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kcbooboo

Member Since 18 Nov 2009
Offline Last Active Today, 06:32 AM
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Topics I've Started

Strange diodes on D75 main board

08 October 2014 - 07:37 AM

I've got an older D75 that had the usual smoke and fire caused by one of the two 10V zener diodes shorting and flaming its dropping resistor. While examining the board (9750), I discovered two diodes soldered onto the foil side. These are on the LM339 comparator that runs the IOC circuits. One diode goes from the -10V rail (pin 10) to pins 13+14 (pointing to pins 13+14), and the other goes from the -10V rail to pins 1+2 (pointing to pins 1+2). One of them has had its glass shattered when the cover was depressed, but the other has three bands: red, violet, and black, which tells me it's a 1N270. I can't find these on any D75 or D75A schematic nor on any of the other D75 amps I've worked on; from what I can tell they serve no useful purpose. It seems they are clamping the outputs of the comparator to keep it from going below -10V, but since the comparator is being powered by +/-10V, the outputs can't go any lower even without the diodes. I'm not sure if these were put on by Crown or someone else, but I'm considering removing them if no one has any objection or can show a use for them.

Any hints or clues?

Bob M.

D60 Driver / 2N6175

15 September 2014 - 06:02 AM

Last year I acquired a D60 amp. One channel had a problem which I traced to a bad driver transistor. I called Crown and of course the original part (2N6175) was no longer available. They sent a replacement, a D40V2. Installation was not trivial because the cases were totally different.

The 2N6175 is a thick (0.150) insulated transistor with EBC lead orientation and those leads are round and the size of 1/4w resistor leads. The center mounting hole is insulated but there is an exposed collector at the back. The D60 has holes that the leads fit perfectly in. It also has four of these same transistors used as drivers and they mount between the main circuit board and the chassis, acting as standoffs.

The D40V2 is a totally different animal, at least the one Crown sent me. It has a plastic body that's nearly the same thickness but there is a thin metal uninsulated mounting tab that sticks out from the body. To mount this part, one needs a nylon screw because a metal screw would ground the collector. Then you need some sort of spacer to make up the difference in thickness; I used a #8 nut and a #4 flat washer. The leads, which ARE oriented in EBC order, are rectangular and much bigger than the holes will accept. Rather than drill larger holes, I chopped the leads off and installed short wires into the circuit board and wired those to the D40V2, which had to be bent nearly vertical to fit into the available space. In the end, it worked but it looked ugly and took a lot more work than it should have. This must have been the only transistor on earth of that size factor that still had EBC lead order; almost every other part has BCE. I'd have been better off by using a TIP47 and crossing the leads.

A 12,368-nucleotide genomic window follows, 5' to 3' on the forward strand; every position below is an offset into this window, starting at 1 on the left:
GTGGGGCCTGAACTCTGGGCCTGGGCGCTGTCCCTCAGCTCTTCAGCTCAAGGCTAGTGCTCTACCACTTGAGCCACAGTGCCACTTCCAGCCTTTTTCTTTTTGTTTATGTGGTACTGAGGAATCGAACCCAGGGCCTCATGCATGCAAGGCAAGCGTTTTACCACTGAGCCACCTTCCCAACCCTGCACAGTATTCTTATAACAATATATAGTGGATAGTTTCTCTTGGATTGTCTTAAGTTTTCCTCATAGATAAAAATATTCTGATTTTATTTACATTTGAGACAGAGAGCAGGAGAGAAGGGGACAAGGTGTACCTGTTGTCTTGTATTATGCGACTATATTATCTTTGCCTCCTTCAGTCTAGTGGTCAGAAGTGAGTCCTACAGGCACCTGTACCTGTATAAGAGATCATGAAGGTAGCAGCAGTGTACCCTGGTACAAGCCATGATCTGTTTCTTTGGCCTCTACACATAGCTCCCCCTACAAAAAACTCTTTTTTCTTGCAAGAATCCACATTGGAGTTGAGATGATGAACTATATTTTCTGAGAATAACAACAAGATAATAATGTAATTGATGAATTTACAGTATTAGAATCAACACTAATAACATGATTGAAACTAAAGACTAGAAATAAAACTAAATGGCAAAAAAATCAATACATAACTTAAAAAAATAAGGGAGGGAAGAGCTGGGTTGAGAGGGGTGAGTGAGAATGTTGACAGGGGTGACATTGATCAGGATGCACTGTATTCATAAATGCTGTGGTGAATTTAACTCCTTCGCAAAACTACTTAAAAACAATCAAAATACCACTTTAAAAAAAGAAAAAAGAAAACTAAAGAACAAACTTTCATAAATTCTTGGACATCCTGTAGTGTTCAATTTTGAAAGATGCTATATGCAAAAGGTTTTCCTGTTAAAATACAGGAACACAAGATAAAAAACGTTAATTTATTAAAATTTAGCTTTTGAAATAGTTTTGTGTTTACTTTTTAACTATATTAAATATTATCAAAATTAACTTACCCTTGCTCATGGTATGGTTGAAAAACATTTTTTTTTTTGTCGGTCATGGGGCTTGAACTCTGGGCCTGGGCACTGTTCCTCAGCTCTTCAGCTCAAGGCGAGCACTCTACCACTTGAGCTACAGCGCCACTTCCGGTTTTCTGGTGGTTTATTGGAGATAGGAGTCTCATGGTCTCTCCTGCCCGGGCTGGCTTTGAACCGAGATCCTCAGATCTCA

I asked Crown about the mounting differences but never got a reply. Perhaps if the amp already had D40V2 transistors, things would have been easier.

I did some research into the original 2N6175 and found some had round / EBC leads while others had rectangular / BCE leads, and no one had any to sell. I then came across a substitution list that mentioned the 2N6176 and 2N6177, which are higher voltage versions of the 2N6175. I found someone selling 2N6176 parts with round leads and the same case thickness as the 2N6175. So I bought two and installed one into the D60. It still works great and I'm back to metal hardware and a repair that looks original.

There are places selling 2N6176 transistors, so if you've had this same experience, it's worth it to spend a bit more money and buy a part that fits and works just like the original. Perhaps Crown should buy some of these and sell them instead of the D40V2, especially for the D60 amps.

Bob M.

D75 Bias issue

03 September 2014 - 06:51 AM

I've got an older D75, s/n 016xxx. At the moment it is working fine. Distortion on both channels is at least -80dB when running at 40 watts into 8 ohms. It meets the frequency and noise specs too.

I measured the bias voltage (Base-to-Emitter) on the four TO-3 amplifier transistors. Three are 0.33V, the fourth (Q212) is 0.07V. The voltages on this transistor to ground are: E: -35.05, B: -34.97, C: 0.0. The positive supply voltage is 35.1 and both speaker outputs are sitting at 0.00V. As i said, in all other respects it's working just fine but the low bias on the negative side of CH2 has me concerned.

The voltages on J1 and J2 are nearly identical between the two channels. I'm thinking Q211 but all of the transistors checked good in-circuit with a Simpson 260VOM.

Suggestions?

Bob M.